We are born to be anxious. Without it we would have no internal mechanism to monitor and respond to real or perceived threats. In this regard anxiety is both normal and necessary. When people ask about the causes of anxiety however they usually mean the uncomfortable sensations associated with it. Beyond this are the circumstances that evoke high levels of anxiety, but in the face of quite low levels of threat. It is these more extreme levels of anxiety that provoke a wide variety of explanations.
Excessive and ongoing worry may be diagnosed as generalized anxiety disorder (GAD). For the purposes of this Sharepost GAD provides an example of how different theoretical perspectives attempt to explain the symptoms. Essentially, these explanations can be thought of as biological, psychological and social in nature.
There is some evidence that family history can contribute to the risk of developing GAD although the consistency of such research is varied. Areas of brain associa...
<p><strong>What Is Generalized Anxiety Disorder?</strong></p>
<p>Anxiety can be a natural, beneficial reaction to stress or danger. Under normal circumstances, anxiety diminishes when the stressful situation ends. But for some people, anxiety persists and serves no constructive purpose. In generalized anxiety disorder (GAD), a person experiences excessive, prolonged worry over everyday concerns, such as job responsibilities, health or family well-being, or even minor matters, such as household chores or personal appearance.</p>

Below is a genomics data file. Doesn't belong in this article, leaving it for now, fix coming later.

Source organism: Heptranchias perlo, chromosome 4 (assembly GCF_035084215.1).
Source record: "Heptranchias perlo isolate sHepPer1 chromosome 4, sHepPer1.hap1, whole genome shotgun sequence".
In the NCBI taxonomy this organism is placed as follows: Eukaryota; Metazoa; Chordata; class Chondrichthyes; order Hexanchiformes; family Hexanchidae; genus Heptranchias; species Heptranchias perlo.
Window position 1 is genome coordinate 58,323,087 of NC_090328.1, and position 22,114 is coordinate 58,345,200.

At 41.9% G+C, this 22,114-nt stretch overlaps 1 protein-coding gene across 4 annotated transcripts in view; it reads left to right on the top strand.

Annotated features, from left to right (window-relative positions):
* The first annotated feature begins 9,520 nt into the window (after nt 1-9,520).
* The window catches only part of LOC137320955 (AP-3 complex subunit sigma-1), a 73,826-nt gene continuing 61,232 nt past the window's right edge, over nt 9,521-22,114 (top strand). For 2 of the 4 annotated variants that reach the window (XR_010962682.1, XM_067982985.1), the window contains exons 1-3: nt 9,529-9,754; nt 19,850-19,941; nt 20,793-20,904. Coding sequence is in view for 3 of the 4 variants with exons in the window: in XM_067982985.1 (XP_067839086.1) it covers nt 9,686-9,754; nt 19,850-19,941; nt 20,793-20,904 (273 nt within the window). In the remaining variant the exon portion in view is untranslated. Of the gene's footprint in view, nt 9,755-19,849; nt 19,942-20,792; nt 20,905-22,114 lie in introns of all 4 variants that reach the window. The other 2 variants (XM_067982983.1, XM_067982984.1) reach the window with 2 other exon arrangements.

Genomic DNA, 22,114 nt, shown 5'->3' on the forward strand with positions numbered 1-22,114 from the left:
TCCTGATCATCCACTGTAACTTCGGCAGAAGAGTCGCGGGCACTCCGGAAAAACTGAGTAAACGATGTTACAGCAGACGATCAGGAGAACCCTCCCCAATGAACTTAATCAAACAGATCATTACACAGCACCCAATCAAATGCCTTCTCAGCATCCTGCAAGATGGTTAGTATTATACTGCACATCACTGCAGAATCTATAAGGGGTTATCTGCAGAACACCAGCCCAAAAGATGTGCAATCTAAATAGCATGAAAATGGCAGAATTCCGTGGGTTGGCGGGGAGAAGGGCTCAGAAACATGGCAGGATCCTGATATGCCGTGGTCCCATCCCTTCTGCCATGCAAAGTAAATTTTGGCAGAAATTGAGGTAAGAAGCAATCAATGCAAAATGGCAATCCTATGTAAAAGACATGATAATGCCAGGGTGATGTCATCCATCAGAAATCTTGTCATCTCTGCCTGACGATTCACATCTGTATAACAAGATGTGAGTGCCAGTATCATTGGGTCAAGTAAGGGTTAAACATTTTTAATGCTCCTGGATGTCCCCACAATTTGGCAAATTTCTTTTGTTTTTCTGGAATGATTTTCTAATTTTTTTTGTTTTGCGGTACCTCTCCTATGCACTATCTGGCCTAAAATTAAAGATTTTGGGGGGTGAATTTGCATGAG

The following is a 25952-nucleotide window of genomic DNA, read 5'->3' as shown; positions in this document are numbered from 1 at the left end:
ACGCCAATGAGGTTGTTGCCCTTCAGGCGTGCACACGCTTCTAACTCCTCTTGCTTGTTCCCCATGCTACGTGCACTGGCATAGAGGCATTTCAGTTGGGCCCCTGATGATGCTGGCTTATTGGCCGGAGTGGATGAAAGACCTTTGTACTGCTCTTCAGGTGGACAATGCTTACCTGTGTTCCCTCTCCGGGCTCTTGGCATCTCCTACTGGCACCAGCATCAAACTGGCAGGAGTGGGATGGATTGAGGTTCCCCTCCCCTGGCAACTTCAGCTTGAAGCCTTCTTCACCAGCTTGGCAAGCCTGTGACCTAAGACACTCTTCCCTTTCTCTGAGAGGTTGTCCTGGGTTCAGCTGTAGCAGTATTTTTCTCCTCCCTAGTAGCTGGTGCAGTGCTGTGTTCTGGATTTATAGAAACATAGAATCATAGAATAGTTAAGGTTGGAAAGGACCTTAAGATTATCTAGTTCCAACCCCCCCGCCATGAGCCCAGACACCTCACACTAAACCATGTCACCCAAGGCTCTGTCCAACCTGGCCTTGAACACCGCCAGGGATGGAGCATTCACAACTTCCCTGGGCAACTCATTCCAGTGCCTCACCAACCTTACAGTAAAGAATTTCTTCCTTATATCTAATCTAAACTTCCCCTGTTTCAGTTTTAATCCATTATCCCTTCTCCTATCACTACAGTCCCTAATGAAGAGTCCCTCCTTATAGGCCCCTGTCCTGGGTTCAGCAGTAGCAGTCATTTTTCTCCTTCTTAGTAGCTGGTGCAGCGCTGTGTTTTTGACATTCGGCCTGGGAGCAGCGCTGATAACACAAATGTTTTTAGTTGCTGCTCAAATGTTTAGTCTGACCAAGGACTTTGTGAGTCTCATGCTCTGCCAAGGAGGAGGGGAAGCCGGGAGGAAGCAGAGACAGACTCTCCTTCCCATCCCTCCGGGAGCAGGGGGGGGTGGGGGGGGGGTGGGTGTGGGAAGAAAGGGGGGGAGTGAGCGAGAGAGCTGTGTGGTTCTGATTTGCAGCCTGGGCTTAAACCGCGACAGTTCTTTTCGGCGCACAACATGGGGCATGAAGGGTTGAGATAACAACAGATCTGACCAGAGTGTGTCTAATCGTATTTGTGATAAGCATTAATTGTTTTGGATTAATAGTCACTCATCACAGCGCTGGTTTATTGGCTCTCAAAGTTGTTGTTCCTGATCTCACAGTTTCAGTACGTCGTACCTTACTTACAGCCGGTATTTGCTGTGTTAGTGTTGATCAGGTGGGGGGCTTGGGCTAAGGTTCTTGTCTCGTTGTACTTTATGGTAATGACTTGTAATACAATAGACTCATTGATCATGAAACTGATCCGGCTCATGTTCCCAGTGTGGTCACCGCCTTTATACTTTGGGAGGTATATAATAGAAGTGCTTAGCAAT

<p>Along with worry itself, GAD may produce such physical symptoms as heart palpitations, sweating, headaches, and nausea. In addition, perpetual anxiety may impair concentration, memory, decision-making ability, and social functioning, such as maintaining intimate relationships or working. GAD is the most common anxiety disorder, affecting 3% of the population. Most people with GAD first have symptoms during young ad...
Generalized anxiety disorder (GAD) is a type of anxiety disorder characterized by excessive worrying . Sufferers worry even when there is no reason to worry and often expect the worse possible outcome. It is estimated that 5 percent of the U.S. population will experience symptoms of GAD sometime in their life. Even though this is a common anxiety disorder, it is still misunderstood. The following are some of the most commonly asked questions about GAD.
How Can I Tell the Difference Between Worrying and Generalized Anxiety Disorder?
Everyone worries at some time or another. You may worry about an upcoming job interview, worry about your child’s health, a fight you had with your spouse, finances or health. For most people, these worries do not interfere with their life. They can put their worries into perspective and move on when the situation is resolved. But for those with GAD, worries are excessive. According to the diagnostic criteria, a person with GAD worries ab...
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